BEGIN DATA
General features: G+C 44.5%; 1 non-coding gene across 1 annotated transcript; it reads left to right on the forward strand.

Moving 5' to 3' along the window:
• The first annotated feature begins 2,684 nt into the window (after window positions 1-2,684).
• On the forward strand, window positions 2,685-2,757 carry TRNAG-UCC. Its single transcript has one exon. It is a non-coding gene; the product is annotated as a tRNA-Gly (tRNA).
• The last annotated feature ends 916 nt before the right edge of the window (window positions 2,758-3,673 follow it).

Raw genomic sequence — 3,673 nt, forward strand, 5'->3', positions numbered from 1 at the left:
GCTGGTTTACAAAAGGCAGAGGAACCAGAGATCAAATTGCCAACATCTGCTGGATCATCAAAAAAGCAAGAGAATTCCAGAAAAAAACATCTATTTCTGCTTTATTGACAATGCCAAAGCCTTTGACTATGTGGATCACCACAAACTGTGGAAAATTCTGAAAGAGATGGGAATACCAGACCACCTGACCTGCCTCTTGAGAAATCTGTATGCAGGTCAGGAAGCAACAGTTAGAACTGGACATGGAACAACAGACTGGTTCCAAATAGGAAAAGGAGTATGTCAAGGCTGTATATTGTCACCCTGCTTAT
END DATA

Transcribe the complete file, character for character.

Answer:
General features: G+C 44.5%; 1 non-coding gene across 1 annotated transcript; it reads left to right on the forward strand.

Moving 5' to 3' along the window:
• The first annotated feature begins 2,684 nt into the window (after window positions 1-2,684).
• On the forward strand, window positions 2,685-2,757 carry TRNAG-UCC. Its single transcript has one exon. It is a non-coding gene; the product is annotated as a tRNA-Gly (tRNA).
• The last annotated feature ends 916 nt before the right edge of the window (window positions 2,758-3,673 follow it).

Raw genomic sequence — 3,673 nt, forward strand, 5'->3', positions numbered from 1 at the left:
GCTGGTTTACAAAAGGCAGAGGAACCAGAGATCAAATTGCCAACATCTGCTGGATCATCAAAAAAGCAAGAGAATTCCAGAAAAAAACATCTATTTCTGCTTTATTGACAATGCCAAAGCCTTTGACTATGTGGATCACCACAAACTGTGGAAAATTCTGAAAGAGATGGGAATACCAGACCACCTGACCTGCCTCTTGAGAAATCTGTATGCAGGTCAGGAAGCAACAGTTAGAACTGGACATGGAACAACAGACTGGTTCCAAATAGGAAAAGGAGTATGTCAAGGCTGTATATTGTCACCCTGCTTAT